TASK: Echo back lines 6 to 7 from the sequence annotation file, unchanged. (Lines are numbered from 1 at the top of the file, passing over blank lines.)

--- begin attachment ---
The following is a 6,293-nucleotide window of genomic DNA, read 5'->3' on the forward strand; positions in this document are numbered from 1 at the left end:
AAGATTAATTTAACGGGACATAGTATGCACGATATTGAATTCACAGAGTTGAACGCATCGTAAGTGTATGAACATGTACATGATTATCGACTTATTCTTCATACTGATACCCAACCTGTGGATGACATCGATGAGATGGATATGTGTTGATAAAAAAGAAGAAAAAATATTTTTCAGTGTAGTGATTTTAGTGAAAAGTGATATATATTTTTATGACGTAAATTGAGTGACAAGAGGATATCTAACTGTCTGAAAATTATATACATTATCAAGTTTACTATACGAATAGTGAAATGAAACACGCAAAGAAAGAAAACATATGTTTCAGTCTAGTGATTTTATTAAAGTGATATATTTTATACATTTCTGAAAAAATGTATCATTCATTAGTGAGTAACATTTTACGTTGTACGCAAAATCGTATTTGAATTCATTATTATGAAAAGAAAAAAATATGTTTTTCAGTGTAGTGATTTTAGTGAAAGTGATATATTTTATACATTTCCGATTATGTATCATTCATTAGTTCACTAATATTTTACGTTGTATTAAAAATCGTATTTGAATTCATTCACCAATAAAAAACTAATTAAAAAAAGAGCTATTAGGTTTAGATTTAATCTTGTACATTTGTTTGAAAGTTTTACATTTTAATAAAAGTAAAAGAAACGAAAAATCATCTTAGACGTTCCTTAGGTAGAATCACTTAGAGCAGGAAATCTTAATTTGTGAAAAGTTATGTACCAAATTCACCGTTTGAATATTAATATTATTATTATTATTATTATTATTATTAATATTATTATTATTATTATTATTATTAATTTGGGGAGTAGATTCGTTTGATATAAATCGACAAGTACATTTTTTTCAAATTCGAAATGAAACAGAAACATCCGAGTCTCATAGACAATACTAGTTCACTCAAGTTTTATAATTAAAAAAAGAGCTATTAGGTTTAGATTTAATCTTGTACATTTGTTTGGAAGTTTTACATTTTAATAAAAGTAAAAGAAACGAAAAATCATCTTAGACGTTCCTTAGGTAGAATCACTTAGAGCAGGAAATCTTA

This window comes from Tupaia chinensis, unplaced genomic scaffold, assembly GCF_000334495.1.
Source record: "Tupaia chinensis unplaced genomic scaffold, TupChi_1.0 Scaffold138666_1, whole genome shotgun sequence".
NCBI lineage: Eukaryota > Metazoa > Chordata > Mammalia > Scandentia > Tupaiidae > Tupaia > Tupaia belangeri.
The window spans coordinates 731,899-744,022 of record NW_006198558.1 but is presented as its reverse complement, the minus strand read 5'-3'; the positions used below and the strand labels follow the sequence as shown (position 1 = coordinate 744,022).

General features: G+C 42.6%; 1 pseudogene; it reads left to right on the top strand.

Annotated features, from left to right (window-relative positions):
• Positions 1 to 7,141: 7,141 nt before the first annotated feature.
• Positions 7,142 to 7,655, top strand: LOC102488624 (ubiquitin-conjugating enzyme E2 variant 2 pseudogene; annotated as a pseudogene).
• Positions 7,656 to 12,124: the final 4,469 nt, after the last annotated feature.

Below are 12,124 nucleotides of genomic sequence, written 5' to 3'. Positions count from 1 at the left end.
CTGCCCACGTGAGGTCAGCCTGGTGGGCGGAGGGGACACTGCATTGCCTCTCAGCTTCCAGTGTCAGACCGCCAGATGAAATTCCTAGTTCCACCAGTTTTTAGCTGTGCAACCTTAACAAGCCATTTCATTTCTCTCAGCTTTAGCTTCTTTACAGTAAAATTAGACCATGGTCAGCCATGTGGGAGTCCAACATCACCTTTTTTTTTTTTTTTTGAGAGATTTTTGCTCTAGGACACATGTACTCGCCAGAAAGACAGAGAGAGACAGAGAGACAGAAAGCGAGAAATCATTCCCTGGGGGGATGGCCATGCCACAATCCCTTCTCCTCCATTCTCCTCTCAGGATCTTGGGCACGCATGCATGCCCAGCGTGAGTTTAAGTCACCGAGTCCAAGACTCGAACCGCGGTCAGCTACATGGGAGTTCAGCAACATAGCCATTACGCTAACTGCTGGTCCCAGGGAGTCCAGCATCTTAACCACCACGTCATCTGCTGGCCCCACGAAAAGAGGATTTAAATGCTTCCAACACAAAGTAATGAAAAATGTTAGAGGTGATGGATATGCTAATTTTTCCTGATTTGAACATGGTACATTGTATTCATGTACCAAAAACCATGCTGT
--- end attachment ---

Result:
The window spans coordinates 731,899-744,022 of record NW_006198558.1 but is presented as its reverse complement, the minus strand read 5'-3'; the positions used below and the strand labels follow the sequence as shown (position 1 = coordinate 744,022).

General features: G+C 42.6%; 1 pseudogene; it reads left to right on the top strand.